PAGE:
Universal Audio UAD 4K Channel Strip review

  • $249
The 4K Channel Strip looks a little familiar...

MusicRadar Verdict

At long last, UAD users can enjoy that hit-making SSL sound, although UAD-1 owners might be better off upgrading to UAD-2 beforehand


  • +

    Great-sounding SSL emulation. Simple, familiar interface. Useful routing options.


  • -

    High DSP usage. No 'lite' SE version. Not as flexible as competing packages.

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Fully endorsed plug-in emulations of Solid State Logic's legendary studio gear are available via SSL's own Duende DSP platform and, for those who prefer a native solution, the Waves SSL 4000 Collection.

However, Universal Audio sees no reason not to create 'unofficial' emulations for its own UAD DSP platform, and to that end it's released the 4K Channel Strip and 4K Buss Compressor, both derived from the famous 4000 series consoles.

The 4K Channel Strip we're reviewing here is modelled on the later G+ design, but with the optional - and more popular - E Type 'black knob' EQ. Visually, the 4K Channel Strip captures the pale grey of the latter G-Series desk, but aesthetics aside, the three big selling points are the powerful EQ, simple dynamics options and flexible routing.

In detail

SSL desks are renowned for their flexible routing, and even within a single-channel strip there are useful options to assist processing. The 4K's basic processing order is filters>dynamics>EQ. However, with a single button press, you can place the EQ before the dynamics module, which is great if you need to control the results of some heavy EQing, or want to EQ 'into' the dynamics for added effect.

Even more significant is the option to route the filters, EQ or both to the sidechain of the dynamics. Again, it's one button press for each, with the compressor and gate affected simultaneously. Use the Filters option to fine-tune gate behaviour, or the full EQ option for frequency specific compression, such as vocal de-essing.

Both options mean you can try things out quickly. The only downside is that the respective EQ or filters are then no longer part of the audible processing chain.

The 4-band EQ has two fully parametric and two shelf/bell filters, with powerful +/-15dB gain. In addition, you also get separate high- and low-pass filters, and it's these six elements combined that produce an EQ that's precise and musical, hence its enduring popularity.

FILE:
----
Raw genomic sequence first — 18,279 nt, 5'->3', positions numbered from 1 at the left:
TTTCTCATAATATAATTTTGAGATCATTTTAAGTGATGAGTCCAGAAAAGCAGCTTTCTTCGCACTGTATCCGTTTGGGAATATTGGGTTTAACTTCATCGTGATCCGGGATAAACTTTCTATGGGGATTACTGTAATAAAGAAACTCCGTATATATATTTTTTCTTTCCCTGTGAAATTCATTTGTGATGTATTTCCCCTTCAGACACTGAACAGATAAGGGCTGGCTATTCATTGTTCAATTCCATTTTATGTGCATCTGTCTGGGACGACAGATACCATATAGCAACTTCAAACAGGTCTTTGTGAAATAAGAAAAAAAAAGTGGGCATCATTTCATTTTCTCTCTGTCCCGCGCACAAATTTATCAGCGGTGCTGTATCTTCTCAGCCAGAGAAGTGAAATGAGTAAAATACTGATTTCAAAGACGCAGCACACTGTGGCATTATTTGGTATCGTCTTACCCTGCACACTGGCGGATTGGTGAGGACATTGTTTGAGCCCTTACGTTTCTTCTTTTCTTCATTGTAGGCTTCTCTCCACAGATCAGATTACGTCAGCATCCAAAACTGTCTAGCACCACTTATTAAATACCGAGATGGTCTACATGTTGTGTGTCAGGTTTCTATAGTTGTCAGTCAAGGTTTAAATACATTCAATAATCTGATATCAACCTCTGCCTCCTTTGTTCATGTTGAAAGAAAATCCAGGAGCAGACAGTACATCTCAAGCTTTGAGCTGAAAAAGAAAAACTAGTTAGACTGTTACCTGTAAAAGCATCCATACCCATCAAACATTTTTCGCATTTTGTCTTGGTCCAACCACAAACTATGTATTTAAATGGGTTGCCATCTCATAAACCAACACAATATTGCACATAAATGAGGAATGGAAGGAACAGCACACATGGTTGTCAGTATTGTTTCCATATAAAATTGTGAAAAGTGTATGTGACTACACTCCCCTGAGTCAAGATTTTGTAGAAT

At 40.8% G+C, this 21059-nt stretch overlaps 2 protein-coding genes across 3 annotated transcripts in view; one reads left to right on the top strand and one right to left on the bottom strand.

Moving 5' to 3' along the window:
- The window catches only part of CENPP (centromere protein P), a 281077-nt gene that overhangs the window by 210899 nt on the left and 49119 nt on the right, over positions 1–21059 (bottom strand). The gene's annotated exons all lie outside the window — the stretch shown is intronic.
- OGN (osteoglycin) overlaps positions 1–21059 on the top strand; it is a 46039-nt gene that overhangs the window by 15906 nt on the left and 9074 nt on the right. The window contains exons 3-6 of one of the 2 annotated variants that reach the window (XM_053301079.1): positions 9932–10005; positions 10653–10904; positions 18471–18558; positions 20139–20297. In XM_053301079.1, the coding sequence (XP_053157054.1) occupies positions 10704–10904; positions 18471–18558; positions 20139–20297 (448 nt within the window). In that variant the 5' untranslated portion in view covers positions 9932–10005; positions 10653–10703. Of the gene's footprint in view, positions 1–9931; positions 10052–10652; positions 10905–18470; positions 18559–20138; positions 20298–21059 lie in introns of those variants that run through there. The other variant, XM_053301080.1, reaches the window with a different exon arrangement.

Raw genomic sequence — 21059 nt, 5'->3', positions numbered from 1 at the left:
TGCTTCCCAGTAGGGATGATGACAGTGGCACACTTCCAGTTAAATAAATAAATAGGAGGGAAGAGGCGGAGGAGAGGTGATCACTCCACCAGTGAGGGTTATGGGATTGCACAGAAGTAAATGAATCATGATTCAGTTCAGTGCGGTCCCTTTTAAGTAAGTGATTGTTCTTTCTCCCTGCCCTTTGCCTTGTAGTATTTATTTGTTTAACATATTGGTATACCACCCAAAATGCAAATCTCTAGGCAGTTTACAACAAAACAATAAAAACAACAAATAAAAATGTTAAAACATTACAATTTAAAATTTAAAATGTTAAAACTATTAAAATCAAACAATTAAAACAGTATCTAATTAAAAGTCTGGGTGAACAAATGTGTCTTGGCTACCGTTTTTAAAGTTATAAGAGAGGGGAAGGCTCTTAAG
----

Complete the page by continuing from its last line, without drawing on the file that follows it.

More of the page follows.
The SSL 4000 dynamics section is VCA-based and the simple controls belie its power and flexibility. The compressor facilitates anything from subtle level control to full-on limiting, and although there are only two attack settings, the fully-adjustable release and ratio give plenty of control. Also fundamental to the design is the ever-present automatic gain make-up.

Back in the day, the onboard gate/expander was vital for keeping tape noise at bay. It's incorporated here with three modes, including the 'no-chatter' gate option, and is useful as a creative effect as well as for knocking out noise.

In use

Unsurprisingly, the 4K Channel Strip emulates the SSL sound very well. Anyone familiar with the original will find the routing options easy to use - the gate and compressor gain reduction metering feels just right, too.

Sonically, the EQ works great for subtle enhancement of guitars, heavy EQing of drums and plenty in between. Also, the input/output level controls and twin meters come in handy if you're pushing the EQ very hard.

The compressor behaves well, with the fast attack option brilliant for hammering sharp transients. However, in use, you'll find that the three knobs (Ratio, Threshold and Release) can produce a wide range of results, so accurate dial positioning is paramount.

Finally, it's worth noting that you can use the strip on stereo channels and, with the Link button engaged, the imaging will stay central.


UA's 'best bits' approach means that the 4K is less well-equipped than both the Duende or Waves options. It's also worth noting that not only is there no SE version, but also that the 4K Channel Strip uses much more DSP than the Neve 88RS - a maximum of four mono instances on a UAD-1 versus 13 mono for the Neve 88RS.

If you're a UAD-1 user, you may feel that this is pushing you to switch to a UAD-2 (though that would be no bad thing in itself).

Minor gripes aside, it's great to finally see an SSL-influenced channel strip for the UAD platform.

Our UAD 4K Channel Strip audio demo contains:

Drum kit

Snare: high shelf boost, low shelf boost, low mid cut, compression normal attack then fast attack, gate

Kick: low bell boost, high bell boost, low mid cut, high mid boost, compression normal attack and fast attackHi-hats: high bell boost, low mid cut, low cut filter

Whole Kit: low bell boost, high shelf boost, mid range boost, regular compression, fast attack compression, gate, filter low cut, gate.

Bass guitar

Filters low then high cut. EQ starting with low boost, then low mid, high mid and high. Compression regular attack then fast attack. Gate

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